• The Staden package by Staden et al., MRC, Cambridge
    • PHRED/PHRAP by Green et al., University of Washington, Seattle
      • Platforms: Unix
      • Megabase range contigs
      • Mutation detection capabilities
quality control of sequence data source us doe joint genome institute
Quality Control of Sequence DataSource: US DOE Joint Genome Institute
  • Goals
    • Complete sequence continuity across a target region (both within and between clones)
      • No more than one gap in 200 kb
      • Size of all gaps no larger than 1% of the size of the total region
    • ‘Allowable gaps’ include
      • regions unclonable/unstable in conventional cloning vectors
      • repetitive regions
      • regions with significant secondary structure or abnormally high GC content
      • Gap size measured by PCR or restriction digest analysis
    • Accuracy of finished sequence: 1 error in 10,000 bases
      • At least 95% double-strand coverage
    • Assembly Verification
      • a minimum of three independent restriction digests
      • reassembly with an independent algorithm
      • re-sequencing of random clones
submission and annotation of sequence data source us doe joint genome institute
Submission and Annotation of Sequence DataSource: US DOE Joint Genome Institute
  • Size of the starting clone is minimum size of submission to public databases
    • 95% of the sequence represented on both strands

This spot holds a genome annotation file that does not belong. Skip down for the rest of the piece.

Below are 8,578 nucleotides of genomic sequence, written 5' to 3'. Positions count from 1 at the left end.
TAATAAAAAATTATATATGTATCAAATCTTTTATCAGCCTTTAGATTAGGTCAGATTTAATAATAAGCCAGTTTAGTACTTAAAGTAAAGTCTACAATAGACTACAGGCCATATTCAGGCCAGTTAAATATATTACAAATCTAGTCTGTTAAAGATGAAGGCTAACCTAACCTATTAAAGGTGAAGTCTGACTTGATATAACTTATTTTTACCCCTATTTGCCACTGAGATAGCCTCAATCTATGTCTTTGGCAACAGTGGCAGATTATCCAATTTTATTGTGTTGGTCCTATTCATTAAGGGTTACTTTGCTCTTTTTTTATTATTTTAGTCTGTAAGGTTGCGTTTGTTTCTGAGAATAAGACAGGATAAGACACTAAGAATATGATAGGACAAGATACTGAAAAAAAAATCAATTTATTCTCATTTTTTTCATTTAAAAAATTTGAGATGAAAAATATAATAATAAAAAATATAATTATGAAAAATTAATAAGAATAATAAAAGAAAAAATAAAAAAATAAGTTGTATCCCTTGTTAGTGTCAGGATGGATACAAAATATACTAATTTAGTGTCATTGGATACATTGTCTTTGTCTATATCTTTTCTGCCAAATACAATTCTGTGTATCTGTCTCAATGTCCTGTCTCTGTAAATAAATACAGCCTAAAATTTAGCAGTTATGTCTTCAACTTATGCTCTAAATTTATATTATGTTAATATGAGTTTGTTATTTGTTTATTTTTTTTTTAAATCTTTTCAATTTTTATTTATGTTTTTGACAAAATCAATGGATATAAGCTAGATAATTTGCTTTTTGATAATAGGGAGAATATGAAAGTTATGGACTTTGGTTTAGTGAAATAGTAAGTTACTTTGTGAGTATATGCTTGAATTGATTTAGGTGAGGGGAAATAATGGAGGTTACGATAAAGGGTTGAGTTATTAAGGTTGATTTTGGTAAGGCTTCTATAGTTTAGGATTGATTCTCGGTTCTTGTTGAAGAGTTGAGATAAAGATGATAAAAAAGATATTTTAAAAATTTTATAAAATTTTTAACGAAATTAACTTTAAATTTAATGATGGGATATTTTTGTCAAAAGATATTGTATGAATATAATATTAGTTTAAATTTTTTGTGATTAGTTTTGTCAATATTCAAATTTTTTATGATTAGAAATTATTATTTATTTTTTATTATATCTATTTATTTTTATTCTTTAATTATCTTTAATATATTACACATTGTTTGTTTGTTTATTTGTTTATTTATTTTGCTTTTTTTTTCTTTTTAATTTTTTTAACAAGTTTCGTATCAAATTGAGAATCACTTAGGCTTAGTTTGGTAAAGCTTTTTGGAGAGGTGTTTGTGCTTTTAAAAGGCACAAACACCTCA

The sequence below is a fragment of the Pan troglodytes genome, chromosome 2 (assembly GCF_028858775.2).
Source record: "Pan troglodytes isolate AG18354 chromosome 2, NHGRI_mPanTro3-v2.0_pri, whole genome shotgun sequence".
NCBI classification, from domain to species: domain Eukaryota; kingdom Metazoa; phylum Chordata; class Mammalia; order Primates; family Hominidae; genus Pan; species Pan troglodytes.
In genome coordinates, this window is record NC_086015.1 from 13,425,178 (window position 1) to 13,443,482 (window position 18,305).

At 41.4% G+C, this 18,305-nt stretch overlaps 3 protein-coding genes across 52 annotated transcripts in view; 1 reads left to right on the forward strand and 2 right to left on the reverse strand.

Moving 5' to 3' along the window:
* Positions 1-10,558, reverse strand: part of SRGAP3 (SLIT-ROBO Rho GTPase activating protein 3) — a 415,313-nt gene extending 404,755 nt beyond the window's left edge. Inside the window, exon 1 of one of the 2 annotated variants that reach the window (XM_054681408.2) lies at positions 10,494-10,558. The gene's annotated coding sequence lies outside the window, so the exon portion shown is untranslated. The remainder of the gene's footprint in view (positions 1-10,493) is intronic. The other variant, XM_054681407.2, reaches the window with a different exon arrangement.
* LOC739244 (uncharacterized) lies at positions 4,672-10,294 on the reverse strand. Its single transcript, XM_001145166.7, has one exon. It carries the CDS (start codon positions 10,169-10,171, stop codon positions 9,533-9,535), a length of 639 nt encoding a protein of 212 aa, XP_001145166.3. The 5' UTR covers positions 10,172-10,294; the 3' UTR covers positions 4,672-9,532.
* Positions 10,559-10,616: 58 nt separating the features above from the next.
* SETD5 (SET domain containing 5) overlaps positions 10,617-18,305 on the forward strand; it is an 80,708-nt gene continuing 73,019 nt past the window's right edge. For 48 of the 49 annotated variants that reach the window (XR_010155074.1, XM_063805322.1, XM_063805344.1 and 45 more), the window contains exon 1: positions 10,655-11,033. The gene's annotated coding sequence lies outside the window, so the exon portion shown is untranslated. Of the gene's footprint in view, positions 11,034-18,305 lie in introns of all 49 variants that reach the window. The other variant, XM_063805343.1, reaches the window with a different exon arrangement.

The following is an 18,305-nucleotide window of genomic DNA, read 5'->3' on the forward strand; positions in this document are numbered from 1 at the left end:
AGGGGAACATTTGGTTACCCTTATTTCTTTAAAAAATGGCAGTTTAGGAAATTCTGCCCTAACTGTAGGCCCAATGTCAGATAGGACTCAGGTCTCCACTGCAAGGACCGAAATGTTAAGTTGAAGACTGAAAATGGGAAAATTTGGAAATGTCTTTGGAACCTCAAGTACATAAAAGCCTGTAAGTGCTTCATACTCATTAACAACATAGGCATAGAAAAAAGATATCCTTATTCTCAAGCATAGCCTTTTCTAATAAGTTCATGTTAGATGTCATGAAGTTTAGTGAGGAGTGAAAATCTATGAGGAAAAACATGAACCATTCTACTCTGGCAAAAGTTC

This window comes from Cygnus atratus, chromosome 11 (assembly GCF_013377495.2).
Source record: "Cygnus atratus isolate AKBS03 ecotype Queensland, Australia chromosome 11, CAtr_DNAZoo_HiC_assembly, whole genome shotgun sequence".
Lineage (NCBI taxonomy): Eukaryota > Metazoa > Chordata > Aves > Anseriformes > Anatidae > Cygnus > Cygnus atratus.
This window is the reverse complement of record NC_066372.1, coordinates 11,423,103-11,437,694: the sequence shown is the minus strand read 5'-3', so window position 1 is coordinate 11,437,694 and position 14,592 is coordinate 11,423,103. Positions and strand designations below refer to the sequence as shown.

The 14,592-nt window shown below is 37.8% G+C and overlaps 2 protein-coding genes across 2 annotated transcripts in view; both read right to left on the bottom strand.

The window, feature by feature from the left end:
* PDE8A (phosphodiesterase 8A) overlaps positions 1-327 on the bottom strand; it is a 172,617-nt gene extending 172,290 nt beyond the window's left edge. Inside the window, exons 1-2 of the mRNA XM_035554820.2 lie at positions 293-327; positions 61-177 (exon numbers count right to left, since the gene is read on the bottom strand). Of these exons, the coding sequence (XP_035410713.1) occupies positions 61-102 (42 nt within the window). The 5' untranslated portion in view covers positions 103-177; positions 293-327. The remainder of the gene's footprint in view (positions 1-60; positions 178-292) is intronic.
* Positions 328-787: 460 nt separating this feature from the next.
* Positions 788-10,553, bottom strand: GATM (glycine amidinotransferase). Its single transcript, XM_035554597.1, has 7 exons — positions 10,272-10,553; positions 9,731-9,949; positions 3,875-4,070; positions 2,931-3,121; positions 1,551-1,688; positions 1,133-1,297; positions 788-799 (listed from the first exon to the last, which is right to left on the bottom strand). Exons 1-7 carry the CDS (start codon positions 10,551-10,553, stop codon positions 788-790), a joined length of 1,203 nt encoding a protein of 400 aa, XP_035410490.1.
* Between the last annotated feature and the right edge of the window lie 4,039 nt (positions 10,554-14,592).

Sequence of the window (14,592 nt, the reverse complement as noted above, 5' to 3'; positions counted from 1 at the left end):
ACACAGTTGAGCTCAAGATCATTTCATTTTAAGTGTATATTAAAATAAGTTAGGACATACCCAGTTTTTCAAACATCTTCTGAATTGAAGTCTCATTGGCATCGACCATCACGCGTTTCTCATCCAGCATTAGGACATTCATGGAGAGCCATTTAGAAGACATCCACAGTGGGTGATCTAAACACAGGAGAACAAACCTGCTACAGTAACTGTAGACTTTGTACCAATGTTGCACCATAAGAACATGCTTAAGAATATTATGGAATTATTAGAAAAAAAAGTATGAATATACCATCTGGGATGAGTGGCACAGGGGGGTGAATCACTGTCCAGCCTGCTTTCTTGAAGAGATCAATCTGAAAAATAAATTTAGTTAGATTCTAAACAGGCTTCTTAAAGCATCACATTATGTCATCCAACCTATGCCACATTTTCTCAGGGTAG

• all ambiguities resolved or annotated
    • missing data from the end of a clone allowed if sequence overlap is detected with the adjacent clone in the tiling path
  • Level of annotation
    • all sequences annotated in a largely automated fashion
    • identification of putative or known genes, repetitive elements, EST matches and any other useful “miscellaneous features”
    • computationally-derived predictions must be indicated as such
  • Immediate release of finished annotated sequence
    • Global assembly of meta-contigs from previously submitted data will be performed periodically
International Strategy Meeting on Human Genome SequencingBermuda, 25th-28th February 1996Sponsored by the Wellcome Trust
  • Summary of agreed principles
    • Primary genomic sequence should be in the public domain
    • Primary genomic sequence should be rapidly released
    • Assemblies of greater than 1 Kb should be automatically released on a daily basis
    • Finished annotated sequence should be immediately submitted to the public databases
  • Coordination
    • Large-scale sequencing centres should inform HUGO of their intention to sequence particular regions of the human genome
annotating the human genome sequence
Annotating the Human Genome Sequence
  • Identification of coding regions
    • Exon/intron prediction
  • High throughput comparison of genomic sequence to protein information
    • Full-length protein sequences
    • Databases of protein domains
  • How automated is automated annotation in reality?
    • Advantages
      • High speed
      • Good for tRNA genes, repetitive regions
      • Good for high-scoring matches in databases, but
    • Disadvantages
      • Error propagation can be detrimental
      • Domain ‘recycling’ in evolution causes misinterpretation, e.g. in the case of transcription factors similar to peptidases
  • Very computer-intensive task!